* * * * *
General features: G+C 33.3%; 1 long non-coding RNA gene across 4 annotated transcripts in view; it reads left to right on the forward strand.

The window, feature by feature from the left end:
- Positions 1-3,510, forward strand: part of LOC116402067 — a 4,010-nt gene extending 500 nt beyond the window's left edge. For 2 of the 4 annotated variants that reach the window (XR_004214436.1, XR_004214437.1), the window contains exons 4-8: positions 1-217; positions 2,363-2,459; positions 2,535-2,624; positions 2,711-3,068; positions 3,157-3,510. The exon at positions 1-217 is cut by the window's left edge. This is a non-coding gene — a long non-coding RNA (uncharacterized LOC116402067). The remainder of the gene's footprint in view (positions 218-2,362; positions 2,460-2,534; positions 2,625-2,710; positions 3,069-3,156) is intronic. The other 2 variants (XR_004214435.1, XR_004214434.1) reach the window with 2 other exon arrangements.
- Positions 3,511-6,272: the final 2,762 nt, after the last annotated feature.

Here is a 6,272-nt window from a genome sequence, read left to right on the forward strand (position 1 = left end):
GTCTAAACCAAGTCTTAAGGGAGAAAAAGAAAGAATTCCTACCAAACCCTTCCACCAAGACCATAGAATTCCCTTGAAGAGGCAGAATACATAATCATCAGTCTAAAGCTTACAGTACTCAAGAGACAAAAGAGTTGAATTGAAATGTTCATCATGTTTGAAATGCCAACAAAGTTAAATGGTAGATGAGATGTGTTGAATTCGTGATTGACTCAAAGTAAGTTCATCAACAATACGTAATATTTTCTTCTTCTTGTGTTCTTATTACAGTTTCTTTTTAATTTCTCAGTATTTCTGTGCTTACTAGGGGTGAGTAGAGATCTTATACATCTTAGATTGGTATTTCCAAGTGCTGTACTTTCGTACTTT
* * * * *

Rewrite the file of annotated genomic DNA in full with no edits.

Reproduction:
General features: G+C 33.3%; 1 long non-coding RNA gene across 4 annotated transcripts in view; it reads left to right on the forward strand.

The window, feature by feature from the left end:
- Positions 1-3,510, forward strand: part of LOC116402067 — a 4,010-nt gene extending 500 nt beyond the window's left edge. For 2 of the 4 annotated variants that reach the window (XR_004214436.1, XR_004214437.1), the window contains exons 4-8: positions 1-217; positions 2,363-2,459; positions 2,535-2,624; positions 2,711-3,068; positions 3,157-3,510. The exon at positions 1-217 is cut by the window's left edge. This is a non-coding gene — a long non-coding RNA (uncharacterized LOC116402067). The remainder of the gene's footprint in view (positions 218-2,362; positions 2,460-2,534; positions 2,625-2,710; positions 3,069-3,156) is intronic. The other 2 variants (XR_004214435.1, XR_004214434.1) reach the window with 2 other exon arrangements.
- Positions 3,511-6,272: the final 2,762 nt, after the last annotated feature.

Here is a 6,272-nt window from a genome sequence, read left to right on the forward strand (position 1 = left end):
GTCTAAACCAAGTCTTAAGGGAGAAAAAGAAAGAATTCCTACCAAACCCTTCCACCAAGACCATAGAATTCCCTTGAAGAGGCAGAATACATAATCATCAGTCTAAAGCTTACAGTACTCAAGAGACAAAAGAGTTGAATTGAAATGTTCATCATGTTTGAAATGCCAACAAAGTTAAATGGTAGATGAGATGTGTTGAATTCGTGATTGACTCAAAGTAAGTTCATCAACAATACGTAATATTTTCTTCTTCTTGTGTTCTTATTACAGTTTCTTTTTAATTTCTCAGTATTTCTGTGCTTACTAGGGGTGAGTAGAGATCTTATACATCTTAGATTGGTATTTCCAAGTGCTGTACTTTCGTACTTT